Not Another Summer Reading List

‘Tis the season to make reading lists. Thrilled by the sudden warmth of the sun and the promise (or more likely, fantasy) of a few days on the beach, everyone starts making lists of books that we imagine gazing at over the salted rims of tropical drinks. The New Yorker‘s Out Loud Podcast recently interviewed Kathryn Shulz and James Wood on their summer reading lists, if you’re looking for a few suggestions. To make things easier, Amazon has combed my recent searches for “Beach Read Sale” items, which makes it clear that their algorithms have never been to a beach.

Honestly, though, I don’t feel much like reading. I’ve recently completed my PhD in English, and I’ve hit a slump. It’s not exactly that I hate reading, it’s just that I’ve completed the intellectual equivalent of ten consecutive Man Versus Food challenges, and I never want to see a steak again. Instead of forcing myself through another novel or theoretical text, I’m finding other pursuits to keep me inspired and fight the anxiety of applying to a thousand jobs.

I’ve always liked the idea of 30-day challenges. A few years ago Google’s Matt Cutts gave a popular TED Talk about trying something new for 30 days, where Cutts dealt with his own rut by taking a picture every day for a month, participating in NaNoWriMo, and getting active enough to climb Kilimanjaro. Not to steal Cutts’s punchline, because his short video is worth watching, but he ends by saying, “The next 30 days are going to pass whether you like it or not. So why not think about something you’ve always wanted to try and give it a shot for the next 30 days?” Last summer, I gave the method a try, succeeding at a few things–I learned a lot about JavaScript–and failing at a few–but I’ll get you someday, chess.

Courtesy of @fictionaljules (

Unlike previous summers where I’ve set a full syllabus and worked my way through courses, this summer, I’m picking fun and interesting topics and letting myself plummet down rabbit holes. For June, I wanted to go easy on myself–really easy: learning as much as I can about cheese. As if following a daily diet of cheese weren’t motivation enough, my partner has enthusiastically joined this challenge, assembling cheese boards and visiting creameries with me.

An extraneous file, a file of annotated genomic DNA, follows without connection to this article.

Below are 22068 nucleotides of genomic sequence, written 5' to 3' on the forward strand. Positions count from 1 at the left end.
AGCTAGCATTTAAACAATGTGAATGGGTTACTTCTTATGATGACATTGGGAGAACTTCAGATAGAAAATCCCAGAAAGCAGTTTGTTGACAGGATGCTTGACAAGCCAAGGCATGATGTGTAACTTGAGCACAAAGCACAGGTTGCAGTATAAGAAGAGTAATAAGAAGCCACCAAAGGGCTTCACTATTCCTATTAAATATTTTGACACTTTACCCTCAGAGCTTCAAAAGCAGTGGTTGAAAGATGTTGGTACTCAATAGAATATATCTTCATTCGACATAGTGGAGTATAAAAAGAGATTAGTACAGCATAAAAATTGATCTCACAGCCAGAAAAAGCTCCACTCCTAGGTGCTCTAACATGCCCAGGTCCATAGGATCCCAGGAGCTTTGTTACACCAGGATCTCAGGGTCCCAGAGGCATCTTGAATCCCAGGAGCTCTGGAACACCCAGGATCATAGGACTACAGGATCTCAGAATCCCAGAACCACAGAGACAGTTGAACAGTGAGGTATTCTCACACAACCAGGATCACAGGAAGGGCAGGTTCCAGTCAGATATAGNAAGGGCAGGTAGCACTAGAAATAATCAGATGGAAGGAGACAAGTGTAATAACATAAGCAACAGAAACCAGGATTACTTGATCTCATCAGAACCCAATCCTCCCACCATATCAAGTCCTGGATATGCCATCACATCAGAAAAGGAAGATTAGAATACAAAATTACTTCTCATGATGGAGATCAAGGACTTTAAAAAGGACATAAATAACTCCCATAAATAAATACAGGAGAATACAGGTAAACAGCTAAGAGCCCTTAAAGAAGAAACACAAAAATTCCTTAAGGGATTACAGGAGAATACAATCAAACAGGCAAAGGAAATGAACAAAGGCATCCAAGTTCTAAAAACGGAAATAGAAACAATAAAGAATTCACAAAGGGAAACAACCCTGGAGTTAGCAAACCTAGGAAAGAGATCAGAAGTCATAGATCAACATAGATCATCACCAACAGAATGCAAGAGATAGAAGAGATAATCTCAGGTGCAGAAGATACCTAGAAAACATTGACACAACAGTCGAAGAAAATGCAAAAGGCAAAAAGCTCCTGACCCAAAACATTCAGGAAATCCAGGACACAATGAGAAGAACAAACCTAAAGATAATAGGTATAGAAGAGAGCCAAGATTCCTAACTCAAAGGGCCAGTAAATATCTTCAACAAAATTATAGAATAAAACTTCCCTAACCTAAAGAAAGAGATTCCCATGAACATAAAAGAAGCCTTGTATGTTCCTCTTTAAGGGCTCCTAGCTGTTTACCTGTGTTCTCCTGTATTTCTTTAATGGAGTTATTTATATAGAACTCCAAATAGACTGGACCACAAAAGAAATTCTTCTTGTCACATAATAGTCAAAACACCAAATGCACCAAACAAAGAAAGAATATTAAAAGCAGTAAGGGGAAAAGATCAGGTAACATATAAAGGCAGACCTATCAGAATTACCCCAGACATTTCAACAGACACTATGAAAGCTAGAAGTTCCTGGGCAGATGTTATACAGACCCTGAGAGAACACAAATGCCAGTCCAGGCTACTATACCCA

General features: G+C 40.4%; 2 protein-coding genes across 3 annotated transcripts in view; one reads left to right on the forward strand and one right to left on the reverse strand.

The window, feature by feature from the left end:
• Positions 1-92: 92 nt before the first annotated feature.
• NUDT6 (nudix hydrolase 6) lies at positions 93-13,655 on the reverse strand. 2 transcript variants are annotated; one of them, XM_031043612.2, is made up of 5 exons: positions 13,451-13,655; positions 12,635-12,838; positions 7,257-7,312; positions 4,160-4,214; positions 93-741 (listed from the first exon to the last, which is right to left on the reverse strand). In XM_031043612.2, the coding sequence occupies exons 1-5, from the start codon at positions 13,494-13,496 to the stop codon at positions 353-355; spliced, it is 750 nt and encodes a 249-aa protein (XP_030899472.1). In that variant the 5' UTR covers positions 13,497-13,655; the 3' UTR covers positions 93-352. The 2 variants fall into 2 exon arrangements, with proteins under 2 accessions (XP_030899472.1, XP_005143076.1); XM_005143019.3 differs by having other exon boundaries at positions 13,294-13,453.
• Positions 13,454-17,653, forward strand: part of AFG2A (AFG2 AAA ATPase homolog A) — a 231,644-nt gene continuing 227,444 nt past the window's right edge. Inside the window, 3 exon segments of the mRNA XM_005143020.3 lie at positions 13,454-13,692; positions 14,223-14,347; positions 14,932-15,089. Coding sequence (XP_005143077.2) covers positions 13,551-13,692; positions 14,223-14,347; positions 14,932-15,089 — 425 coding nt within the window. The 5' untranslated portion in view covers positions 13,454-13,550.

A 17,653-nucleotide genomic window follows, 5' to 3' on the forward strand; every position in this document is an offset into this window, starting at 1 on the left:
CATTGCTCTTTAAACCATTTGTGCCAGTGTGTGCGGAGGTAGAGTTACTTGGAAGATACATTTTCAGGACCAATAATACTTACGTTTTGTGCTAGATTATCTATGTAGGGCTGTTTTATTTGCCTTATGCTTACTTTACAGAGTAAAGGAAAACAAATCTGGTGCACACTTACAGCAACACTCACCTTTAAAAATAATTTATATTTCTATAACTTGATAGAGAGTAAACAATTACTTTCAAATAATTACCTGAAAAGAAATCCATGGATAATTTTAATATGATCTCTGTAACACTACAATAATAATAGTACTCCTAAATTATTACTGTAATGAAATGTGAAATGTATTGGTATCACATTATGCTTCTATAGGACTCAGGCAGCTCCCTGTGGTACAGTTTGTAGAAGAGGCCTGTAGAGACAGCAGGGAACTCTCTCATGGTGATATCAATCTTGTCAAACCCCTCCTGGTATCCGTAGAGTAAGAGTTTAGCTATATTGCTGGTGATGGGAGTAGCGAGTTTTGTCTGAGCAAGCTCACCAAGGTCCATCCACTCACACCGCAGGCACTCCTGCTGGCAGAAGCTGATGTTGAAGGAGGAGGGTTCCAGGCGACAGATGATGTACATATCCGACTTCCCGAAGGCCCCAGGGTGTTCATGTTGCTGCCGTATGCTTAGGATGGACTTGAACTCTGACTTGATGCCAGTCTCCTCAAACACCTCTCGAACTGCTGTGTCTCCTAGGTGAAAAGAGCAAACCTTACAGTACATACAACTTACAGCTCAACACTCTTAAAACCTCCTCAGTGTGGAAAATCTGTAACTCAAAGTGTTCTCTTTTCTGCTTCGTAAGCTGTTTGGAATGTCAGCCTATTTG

Normally, I wouldn’t attempt 2 challenges at the same time, but earlier this month, Turner Classic Movies launched a free online course called Summer of Darkness: Investigating Film Noir. After half a dozen of my close friends started the course and joined the #NoirSummer conversation, I couldn’t resist throwing my fedora in the ring. Sharing a communal experience of old, inky detective films has been nearly as much fun as eating cheese every day.

BogartWhile there is something very personal about 30-day challenges, having someone to share goals and accomplishments with makes it easier to stay on track. I could never have finished my dissertation without the support of my writing group, a fantastic group of scholars that keep each other honest about the work we’re doing and the time we’re wasting.

So I’m also looking for accountability buddies that want to work on the same project, or a completely different project altogether, as long as you’re wanting to accomplish goals and willing to check in regularly with progress updates. If there’s anything you want to do during June, or this summer, leave a comment or tweet me.

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